For Immediate Release
DHS Science & Technology Press Office
Contact: John Verrico, (202) 254-2385
Washington, DC – The Department of Homeland Security (DHS) Science and Technology Directorate (S&T) has awarded $664,378 to Berkeley, California-based International Computer Science Institute (ICSI) to develop a first-of-its-kind technology that will detect privacy intrusions on mobile devices and alert the device owner to act to protect their private information.
The ICSI project—titled “A Platform for Contextual Mobile Privacy”—was awarded through the DHS S&T Cyber Security Division’s (CSD) Broad Agency Announcement (HSHQDC-14-R-B0014-TTA-3-0017-I. The award is part of CSD’s larger data privacy program that works to develop innovative, easy-to-use and cost-effective privacy-enhancing technologies that quickly can be deployed by the public and government organizations.
“The protection of personally identifiable information is paramount to ensuring our personal and financial well-being, especially given the widespread adoption of smart phones and tablet computers,” said DHS Under Secretary for Science and Technology Dr. Reginald Brothers. “Through this new award, S&T is working to develop technology that will secure the private information we store on our mobile devices from adversaries seeking to compromise our personal and financial identities.”
The S&T Cyber Security Division’s (CSD) Data Privacy Program is aligned with Federal Cyber Security Research and Development strategic initiatives to develop a targeted set of research priorities to ensure the internet is safe, trustworthy and prosperous. ICSI will apply privacy principles to safeguard private and sensitive information stored on ubiquitous mobile devices.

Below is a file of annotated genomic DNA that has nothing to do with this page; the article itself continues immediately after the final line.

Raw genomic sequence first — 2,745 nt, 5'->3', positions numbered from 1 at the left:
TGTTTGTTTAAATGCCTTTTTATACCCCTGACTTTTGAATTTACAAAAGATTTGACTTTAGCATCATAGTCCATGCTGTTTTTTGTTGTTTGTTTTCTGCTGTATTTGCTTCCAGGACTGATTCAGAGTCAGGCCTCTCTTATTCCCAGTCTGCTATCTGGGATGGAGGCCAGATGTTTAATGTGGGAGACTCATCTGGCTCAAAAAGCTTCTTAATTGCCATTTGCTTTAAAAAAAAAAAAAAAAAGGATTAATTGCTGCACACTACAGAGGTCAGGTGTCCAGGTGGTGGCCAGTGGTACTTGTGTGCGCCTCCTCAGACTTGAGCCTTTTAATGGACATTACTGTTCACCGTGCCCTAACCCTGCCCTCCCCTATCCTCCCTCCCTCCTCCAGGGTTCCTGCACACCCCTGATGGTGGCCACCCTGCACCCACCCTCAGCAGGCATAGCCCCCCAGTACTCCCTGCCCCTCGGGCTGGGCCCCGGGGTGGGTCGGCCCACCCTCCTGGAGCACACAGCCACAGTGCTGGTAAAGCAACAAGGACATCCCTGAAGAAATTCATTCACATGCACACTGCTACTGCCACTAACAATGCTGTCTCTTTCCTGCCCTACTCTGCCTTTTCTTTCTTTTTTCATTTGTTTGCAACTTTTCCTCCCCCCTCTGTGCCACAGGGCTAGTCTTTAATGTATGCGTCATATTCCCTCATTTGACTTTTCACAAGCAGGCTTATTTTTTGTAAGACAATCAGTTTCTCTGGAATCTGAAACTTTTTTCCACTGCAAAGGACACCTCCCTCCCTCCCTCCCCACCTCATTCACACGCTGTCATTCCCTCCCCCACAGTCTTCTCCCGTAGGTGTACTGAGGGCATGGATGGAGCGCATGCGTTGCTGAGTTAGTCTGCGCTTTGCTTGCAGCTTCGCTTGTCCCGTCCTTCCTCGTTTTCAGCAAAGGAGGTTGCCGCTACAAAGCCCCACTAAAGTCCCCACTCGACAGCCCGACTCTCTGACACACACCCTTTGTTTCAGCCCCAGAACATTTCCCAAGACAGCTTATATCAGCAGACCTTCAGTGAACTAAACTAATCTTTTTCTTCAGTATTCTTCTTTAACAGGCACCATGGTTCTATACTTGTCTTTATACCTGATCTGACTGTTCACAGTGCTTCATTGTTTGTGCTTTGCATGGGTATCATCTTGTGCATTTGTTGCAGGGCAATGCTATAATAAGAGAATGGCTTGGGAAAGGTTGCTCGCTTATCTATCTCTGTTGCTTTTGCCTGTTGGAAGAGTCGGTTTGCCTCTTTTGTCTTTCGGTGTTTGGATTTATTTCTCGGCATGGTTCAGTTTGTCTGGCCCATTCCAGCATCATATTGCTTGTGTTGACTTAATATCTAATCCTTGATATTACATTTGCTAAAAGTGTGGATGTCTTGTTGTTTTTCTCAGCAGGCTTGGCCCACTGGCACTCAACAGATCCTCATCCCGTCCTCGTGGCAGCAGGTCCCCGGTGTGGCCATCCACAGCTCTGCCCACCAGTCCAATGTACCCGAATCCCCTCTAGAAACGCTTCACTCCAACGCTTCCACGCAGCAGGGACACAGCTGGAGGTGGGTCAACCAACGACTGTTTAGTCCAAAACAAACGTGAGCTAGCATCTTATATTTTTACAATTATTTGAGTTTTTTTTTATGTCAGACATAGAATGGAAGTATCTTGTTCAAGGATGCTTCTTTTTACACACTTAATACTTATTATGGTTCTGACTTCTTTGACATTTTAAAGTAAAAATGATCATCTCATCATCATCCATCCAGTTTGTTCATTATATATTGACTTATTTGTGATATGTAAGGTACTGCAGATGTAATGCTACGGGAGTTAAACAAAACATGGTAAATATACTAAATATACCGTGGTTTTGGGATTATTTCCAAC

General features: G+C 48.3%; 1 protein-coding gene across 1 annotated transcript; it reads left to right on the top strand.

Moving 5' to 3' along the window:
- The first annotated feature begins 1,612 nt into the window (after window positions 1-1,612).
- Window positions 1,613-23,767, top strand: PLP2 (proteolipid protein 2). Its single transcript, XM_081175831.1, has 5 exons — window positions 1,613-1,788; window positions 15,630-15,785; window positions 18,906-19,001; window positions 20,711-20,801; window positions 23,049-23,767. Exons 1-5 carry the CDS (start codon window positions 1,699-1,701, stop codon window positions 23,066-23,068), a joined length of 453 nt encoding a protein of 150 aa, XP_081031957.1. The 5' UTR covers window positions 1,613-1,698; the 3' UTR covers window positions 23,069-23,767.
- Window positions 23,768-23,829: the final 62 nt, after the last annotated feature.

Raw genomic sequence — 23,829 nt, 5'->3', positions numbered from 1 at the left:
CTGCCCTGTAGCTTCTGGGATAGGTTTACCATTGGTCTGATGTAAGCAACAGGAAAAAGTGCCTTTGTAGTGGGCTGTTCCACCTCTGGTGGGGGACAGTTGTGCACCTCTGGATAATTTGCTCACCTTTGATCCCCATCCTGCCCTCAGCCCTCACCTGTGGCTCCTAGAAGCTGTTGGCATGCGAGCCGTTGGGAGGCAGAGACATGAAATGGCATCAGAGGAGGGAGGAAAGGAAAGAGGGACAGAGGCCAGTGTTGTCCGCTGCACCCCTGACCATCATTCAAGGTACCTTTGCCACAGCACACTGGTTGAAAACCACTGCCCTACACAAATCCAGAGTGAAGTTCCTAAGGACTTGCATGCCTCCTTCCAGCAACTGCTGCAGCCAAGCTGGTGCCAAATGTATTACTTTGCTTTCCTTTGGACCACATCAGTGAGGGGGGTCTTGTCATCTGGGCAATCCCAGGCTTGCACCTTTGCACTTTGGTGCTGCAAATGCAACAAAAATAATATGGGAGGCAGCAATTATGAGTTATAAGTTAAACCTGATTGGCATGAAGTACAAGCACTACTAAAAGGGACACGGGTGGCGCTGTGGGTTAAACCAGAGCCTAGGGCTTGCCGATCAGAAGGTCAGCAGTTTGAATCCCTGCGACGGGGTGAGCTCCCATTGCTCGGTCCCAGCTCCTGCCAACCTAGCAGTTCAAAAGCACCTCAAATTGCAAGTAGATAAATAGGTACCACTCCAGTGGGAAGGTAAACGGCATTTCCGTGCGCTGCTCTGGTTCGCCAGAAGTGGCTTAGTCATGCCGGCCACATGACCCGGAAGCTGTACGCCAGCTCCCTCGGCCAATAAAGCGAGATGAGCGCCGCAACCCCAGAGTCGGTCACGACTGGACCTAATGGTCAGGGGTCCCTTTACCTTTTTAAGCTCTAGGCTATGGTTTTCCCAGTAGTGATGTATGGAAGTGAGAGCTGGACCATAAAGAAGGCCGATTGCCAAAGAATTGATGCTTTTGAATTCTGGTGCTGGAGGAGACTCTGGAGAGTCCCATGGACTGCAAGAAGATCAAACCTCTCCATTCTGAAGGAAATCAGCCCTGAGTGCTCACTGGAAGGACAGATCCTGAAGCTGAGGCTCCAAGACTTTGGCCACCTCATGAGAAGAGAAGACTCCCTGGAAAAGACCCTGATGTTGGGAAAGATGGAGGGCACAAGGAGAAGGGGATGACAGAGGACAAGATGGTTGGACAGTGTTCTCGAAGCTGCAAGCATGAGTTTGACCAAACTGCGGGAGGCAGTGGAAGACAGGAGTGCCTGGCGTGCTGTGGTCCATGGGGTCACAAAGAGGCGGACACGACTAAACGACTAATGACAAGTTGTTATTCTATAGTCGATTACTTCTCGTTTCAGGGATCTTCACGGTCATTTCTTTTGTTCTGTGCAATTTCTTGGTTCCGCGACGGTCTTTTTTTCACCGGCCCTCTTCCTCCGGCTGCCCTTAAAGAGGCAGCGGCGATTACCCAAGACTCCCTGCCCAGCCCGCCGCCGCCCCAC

“Addressing privacy concerns with connected devices and mobile computing is essential in today’s highly mobile society and economy,” said Anil John, S&T Data Privacy Program Manager. “S&T CSD is working with ICSI and its other partners to develop innovative solutions that ensure the security of our mobile-stored PII.”
The two most pressing privacy issues common with the use of mobile devices are a lack of public understanding about how third-party applications access personal data and users inadvertently disclosing personal information.
ICSI will develop a system to safeguard personally identifiable information stored on or transmitted by mobile devices. The system will determine whether an application’s request for personal/sensitive data is unexpected. Further, when a user generates new content—for example, a photo, audio or video—the system will determine whether sensitive data, such as the user’s location, can be ascertained from the new content. In both instances, when an unexpected privacy event is detected, the system will notify the user with relevant information and prompt him or her to decide how to handle the identified privacy risk.
For more information about CSD’s Data Privacy Program, visit https://www.dhs.gov/science-and-technology/csd-privacy.